The job of the immune system is to respond to signals released by tissues that are being destroyed by foreign invaders, such as viruses and bacteria, and to destroy the invaders. These signals have been termed “danger” signals (1). Destruction of tissues by uncontrolled cell growth characteristic of cancer is expected to also generate danger signals, albeit possibly qualitatively different due to the absence of infectious agents. Evidence that the immune system not only detects the presence of cancer but also destroys it and remembers it through the recognition of tumor-specific antigens was provided in the late 1950's (2) and has been confirmed many times in increasingly more sophisticated animal models and in cancer patients. What has not been fully accepted, however, in part because supporting data are only now emerging, is that the immune system can recognize precursors of cancer and in most instances destroy them before they become clinically apparent. This concept termed “immune surveillance” has had as many proponents as opponents, the debate being fueled by reasoned arguments rather than experimental data. In recent years, this has begun to change. Studies in animal models and in certain human diseases are providing evidence that the immune system monitors and modulates tumor growth (3, 4). As the report by Dhodapkar et al. (5) in this issue illustrates, one way to document cancer surveillance by the human immune system could be to analyze immune responses against a premalignant disease, precursor to cancer.
A Fresh Look at Cancer Immunosurveillance.
If the immune system is involved in protection from tumor growth, then immunodeficient animals should develop tumors more frequently. Schreiber and colleagues tested this hypothesis and found that, indeed, mice lacking lymphocytes or deficient in IFN signaling (RAG2−/− mice and STAT1−/− mice, respectively) develop spontaneous tumors and are more susceptible to carcinogen-induced tumors than WT mice (3). Furthermore, they have shown that tumors grown in immunocompetent mice are much less aggressive and often express different antigens to those from immunodeficient mice. This influence of the immune system on the nature of the tumor has been termed “cancer immunoediting.”
Support for cancer immunoediting in humans comes from highly reproducible findings of tumor-specific cellular and humoral immune responses in patients with cancer, concomitant with loss of either the antigens or the presenting HLA molecules on the tumor cells (6). However, proof that these immune responses actually alter the course of disease in people is more difficult to find. Evidence has been sought in patients with paraneoplastic neurologic degeneration (7). These patients present initially with neurologic problems, but after a more thorough examination they are found to harbor small adenocarcinomas. These tumors, which are most frequently breast, ovarian, or lung cancers, express defined neuronal antigens, and the patients produce high titer antibodies and a high frequency of cytotoxic T cells against these antigens. This immunity, which is destructive to neuronal tissue, appears to have been generated in response to the tumor and to be suppressing the growth of the tumor (8). In general, tumors in these patients are very small, not metastatic, and often extensively infiltrated with lymphocytes. They have also been known to spontaneously regress. These rare windows of opportunity to witness effective antitumor immunity in humans suggest that it should be possible to use cancer vaccines to generate protective tumor-specific immunity (9, 10).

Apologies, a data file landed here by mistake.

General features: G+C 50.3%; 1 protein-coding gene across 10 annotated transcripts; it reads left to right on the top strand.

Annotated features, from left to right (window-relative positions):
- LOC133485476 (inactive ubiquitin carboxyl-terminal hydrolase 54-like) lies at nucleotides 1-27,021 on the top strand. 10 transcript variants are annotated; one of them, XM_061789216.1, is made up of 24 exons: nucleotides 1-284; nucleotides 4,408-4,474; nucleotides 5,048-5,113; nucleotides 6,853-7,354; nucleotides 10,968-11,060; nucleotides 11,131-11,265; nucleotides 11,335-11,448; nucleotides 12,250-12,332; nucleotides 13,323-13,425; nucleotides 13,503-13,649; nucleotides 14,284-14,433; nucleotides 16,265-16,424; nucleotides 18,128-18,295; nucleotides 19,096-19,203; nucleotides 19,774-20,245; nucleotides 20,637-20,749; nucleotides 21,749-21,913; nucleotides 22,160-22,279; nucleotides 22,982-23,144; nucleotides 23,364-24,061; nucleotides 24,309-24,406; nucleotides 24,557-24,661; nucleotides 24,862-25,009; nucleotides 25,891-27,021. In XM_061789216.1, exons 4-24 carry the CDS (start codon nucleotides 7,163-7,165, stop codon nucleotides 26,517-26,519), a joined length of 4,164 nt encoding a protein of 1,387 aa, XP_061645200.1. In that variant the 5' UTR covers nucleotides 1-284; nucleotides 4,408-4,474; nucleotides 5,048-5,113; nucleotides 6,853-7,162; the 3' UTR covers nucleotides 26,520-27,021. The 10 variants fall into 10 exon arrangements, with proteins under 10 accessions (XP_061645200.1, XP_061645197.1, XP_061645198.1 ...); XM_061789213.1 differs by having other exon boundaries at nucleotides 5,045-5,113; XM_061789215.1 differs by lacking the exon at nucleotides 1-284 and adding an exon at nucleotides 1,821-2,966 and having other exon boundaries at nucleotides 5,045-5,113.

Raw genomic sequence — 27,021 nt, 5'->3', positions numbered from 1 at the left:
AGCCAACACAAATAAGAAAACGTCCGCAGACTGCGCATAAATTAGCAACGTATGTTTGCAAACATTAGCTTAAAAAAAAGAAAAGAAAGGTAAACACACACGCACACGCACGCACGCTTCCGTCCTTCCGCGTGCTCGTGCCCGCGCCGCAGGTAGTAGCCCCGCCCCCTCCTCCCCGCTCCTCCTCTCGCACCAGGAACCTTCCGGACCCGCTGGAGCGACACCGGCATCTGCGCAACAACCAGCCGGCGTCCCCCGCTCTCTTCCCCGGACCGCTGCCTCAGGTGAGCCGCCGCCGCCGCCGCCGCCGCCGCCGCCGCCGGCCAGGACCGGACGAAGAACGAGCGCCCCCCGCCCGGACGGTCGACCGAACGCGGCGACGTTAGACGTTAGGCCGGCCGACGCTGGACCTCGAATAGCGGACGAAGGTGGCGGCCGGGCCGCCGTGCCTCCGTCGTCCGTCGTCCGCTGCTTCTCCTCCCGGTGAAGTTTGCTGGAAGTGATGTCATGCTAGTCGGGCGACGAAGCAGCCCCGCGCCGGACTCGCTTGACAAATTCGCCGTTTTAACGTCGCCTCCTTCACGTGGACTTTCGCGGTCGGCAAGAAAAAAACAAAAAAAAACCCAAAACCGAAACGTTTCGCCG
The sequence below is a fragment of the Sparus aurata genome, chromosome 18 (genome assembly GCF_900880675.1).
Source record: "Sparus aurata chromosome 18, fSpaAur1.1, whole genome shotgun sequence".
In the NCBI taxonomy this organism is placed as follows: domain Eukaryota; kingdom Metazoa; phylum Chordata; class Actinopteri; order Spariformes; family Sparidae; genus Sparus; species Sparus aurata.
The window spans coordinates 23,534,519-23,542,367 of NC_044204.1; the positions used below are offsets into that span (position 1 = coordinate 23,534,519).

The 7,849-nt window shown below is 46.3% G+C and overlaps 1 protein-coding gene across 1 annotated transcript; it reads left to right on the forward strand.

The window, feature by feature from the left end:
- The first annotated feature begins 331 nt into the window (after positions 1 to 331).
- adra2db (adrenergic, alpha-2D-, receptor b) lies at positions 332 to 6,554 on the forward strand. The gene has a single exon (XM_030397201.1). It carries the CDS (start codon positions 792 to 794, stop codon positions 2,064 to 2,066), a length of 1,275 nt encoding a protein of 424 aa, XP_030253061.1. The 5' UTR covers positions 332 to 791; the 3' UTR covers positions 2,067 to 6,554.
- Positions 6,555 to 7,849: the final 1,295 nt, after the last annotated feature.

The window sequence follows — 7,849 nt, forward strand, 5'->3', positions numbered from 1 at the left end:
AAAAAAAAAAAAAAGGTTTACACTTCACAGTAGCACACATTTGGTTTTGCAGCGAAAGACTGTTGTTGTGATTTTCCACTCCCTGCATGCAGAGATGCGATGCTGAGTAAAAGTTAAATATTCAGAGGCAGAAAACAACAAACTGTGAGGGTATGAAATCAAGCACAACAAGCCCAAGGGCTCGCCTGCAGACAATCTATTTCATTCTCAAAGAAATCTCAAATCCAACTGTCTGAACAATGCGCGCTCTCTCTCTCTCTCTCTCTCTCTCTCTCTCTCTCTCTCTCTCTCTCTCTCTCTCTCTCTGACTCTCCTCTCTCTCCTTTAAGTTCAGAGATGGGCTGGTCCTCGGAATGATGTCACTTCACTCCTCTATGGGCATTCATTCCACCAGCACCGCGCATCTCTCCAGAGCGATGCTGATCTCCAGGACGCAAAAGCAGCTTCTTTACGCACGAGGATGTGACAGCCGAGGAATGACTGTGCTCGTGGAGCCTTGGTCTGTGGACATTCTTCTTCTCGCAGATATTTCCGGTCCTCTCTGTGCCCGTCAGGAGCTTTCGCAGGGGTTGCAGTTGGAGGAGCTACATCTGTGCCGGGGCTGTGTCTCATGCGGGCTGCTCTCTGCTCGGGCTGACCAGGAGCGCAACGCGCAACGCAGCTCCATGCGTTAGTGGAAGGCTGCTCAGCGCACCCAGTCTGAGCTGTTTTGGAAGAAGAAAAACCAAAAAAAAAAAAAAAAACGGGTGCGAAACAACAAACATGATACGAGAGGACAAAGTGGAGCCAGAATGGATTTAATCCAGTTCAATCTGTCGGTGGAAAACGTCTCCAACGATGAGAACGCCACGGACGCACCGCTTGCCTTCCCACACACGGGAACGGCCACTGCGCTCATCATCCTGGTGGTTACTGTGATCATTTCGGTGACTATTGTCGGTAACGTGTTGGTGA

Moving Toward Premalignancy Vaccines.
Despite our extensive knowledge of antitumor immune effector mechanisms and the long list of well-defined tumor antigens (11), attempts to elicit or boost effective immune responses in patients who have clinically evident cancer (therapeutic vaccines) have had very limited success (9). Although it is almost certain that the vaccines tested could be improved further, the greatest barriers to success have been the immunosuppressed status of cancer patients and the many immune evasion mechanisms acquired by tumors as they progress from an early preneoplastic lesion to a fully malignant cancer (6). Even if we can elicit more robust immune responses in cancer patients, the immune evasion mechanisms will be hard to overcome.
To take advantage of the strengths of the immune response (its specificity, multiple effector functions, and memory) while recognizing its weaknesses (that it is slow to develop and ineffective against established tumors), we must change the target of antitumor vaccines. Until now, tumor immunologists have focused on antigens expressed on tumor cells. However, cancer geneticists, molecular biologists, and pathologists have provided a better understanding of the process of tumorigenesis, and for several human cancers the premalignant states have been defined (12–16). It appears that these early steps in the process do not escape the attention of the immune system.
Immune Response Against Premalignancy.
In this issue, Dhodapkar et al. (5) focus on patients with preneoplastic gammopathy (MGUS), a clonal expansion of transformed plasma cells that is a direct precursor of multiple myelomas (17). Many of these patients do not progress to myelomas. The authors postulated that the lack of progression might be due in part to immune surveillance. They found that MGUS patients had effector CD8+ T cells that responded in vitro to DCs that had taken up and processed the preneoplastic plasma cells. In contrast, in myeloma patients T cells must be expanded for 1–2 wk in culture before tumor-specific T cell responses can be detected (18). MGUS-specific T cells reside in the BM, also the residence of the preneoplastic plasma cells. The exact mechanism of control of tumor progression by MGUS-specific T cells is not known. The T cells produce IFN-γ, and thus, in addition to directly eliminating the preneoplastic cells they can potentially modulate the IFN-γ responsive STAT-3 and IL-6 signaling important for myeloma growth (19, 20). IFN-γ can also inhibit angiogenesis and osteoclastogenesis, which are features of multiple myelomas but not of MGUS (21).